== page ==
Our Conclusion

The numerous methodologic concerns and conflicts of interest in this trial and the parent (ANNEXXA-4) trial make us wary about the data presented. Until large, externally validated, randomized controlled trials prove otherwise, we remain skeptical about the efficacy of Andeaxanet alfa for managing apixaban- or rivaroxaban-associated life-threatening bleeds, including intracranial hemorrhage.


  1. Xian Y, Zhang S, Inohara T, et al. Clinical Characteristics and Outcomes Associated With Oral Anticoagulant Use Among Patients Hospitalized With Intracerebral Hemorrhage. JAMA Netw Open. 2021;4(2):e2037438. PMID: 33591368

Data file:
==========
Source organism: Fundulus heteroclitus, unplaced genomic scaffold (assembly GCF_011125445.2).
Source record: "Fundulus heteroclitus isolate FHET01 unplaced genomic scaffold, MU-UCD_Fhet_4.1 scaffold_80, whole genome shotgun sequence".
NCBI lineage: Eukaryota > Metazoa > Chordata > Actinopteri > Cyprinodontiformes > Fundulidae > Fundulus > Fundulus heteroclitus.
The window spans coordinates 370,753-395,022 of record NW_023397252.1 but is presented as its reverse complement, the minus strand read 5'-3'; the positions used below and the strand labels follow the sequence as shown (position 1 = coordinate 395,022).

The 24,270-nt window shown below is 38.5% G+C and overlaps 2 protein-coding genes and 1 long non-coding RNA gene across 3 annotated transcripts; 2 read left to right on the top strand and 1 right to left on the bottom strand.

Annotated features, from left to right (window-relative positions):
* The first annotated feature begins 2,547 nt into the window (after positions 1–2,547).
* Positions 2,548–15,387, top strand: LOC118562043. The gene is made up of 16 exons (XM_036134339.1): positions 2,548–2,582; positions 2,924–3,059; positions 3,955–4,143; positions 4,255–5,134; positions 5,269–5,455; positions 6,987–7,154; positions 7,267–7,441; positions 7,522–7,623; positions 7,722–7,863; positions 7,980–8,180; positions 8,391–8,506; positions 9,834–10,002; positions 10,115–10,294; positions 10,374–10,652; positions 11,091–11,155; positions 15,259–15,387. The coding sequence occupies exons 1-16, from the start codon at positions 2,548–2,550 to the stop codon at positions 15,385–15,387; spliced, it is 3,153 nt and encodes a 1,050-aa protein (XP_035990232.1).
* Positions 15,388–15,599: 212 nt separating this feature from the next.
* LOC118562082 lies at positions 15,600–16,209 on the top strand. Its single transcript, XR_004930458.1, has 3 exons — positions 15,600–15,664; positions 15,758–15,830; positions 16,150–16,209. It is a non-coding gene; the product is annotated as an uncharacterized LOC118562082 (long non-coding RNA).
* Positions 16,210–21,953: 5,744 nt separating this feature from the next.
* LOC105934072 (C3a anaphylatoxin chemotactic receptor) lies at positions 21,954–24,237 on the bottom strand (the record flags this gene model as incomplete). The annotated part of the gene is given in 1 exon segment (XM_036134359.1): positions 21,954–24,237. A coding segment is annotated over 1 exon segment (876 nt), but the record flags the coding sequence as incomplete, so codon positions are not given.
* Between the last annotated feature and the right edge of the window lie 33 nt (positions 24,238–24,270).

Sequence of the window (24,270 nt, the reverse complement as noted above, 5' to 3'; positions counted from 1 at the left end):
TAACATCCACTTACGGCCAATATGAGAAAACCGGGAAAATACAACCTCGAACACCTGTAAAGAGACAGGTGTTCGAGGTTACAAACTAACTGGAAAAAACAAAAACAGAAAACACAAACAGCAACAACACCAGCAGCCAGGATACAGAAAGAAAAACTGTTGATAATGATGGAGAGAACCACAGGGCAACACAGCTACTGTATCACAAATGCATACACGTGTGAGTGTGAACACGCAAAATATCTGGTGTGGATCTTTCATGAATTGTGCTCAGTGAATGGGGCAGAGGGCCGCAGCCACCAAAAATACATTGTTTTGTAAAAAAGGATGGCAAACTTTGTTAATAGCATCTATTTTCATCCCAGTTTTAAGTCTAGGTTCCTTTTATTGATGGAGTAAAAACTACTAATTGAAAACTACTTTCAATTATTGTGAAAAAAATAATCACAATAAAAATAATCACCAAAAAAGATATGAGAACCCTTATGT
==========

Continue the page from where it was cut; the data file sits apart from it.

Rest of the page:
2. Connolly, S. J., Crowther, M., Eikelboom, J. W., Gibson, C. M., Curnutte, J. T., Lawrence, J. H., Yue, P., Bronson, M. D., Lu, G., Conley, P. B., Verhamme, P., Schmidt, J., Middeldorp, S., Cohen, A. T., Beyer-Westendorf, J., Albaladejo, P., Lopez-Sendon, J., Demchuk, A. M., Pallin, D. J., . . . Milling, T. J. (2019, April 4). Full Study Report of Andexanet Alfa for Bleeding Associated with Factor Xa Inhibitors. New England Journal of Medicine, 380(14), 1326–1335. PMID: 30730782
  3. Ammar AA, Ammar MA, Owusu KA, Brown SC, Kaddouh F, Elsamadicy AA, Acosta JN, Falcone GJ. Andexanet Alfa Versus 4-Factor Prothrombin Complex Concentrate for Reversal of Factor Xa Inhibitors in Intracranial Hemorrhage. Neurocrit Care. 2021 Aug;35(1):255-261. Epub 2021 Jan 6. PMID: 33403588
  4. Pham H, Medford WG, Horst S, Levesque M, Ragoonanan D, Price C, Colbassani H, Piper K, Chastain K. Andexanet alfa versus four-factor prothrombin complex concentrate for the reversal of apixaban- or rivaroxaban-associated intracranial hemorrhages. Am J Emerg Med. 2022 May;55:38-44. PMID: 35272069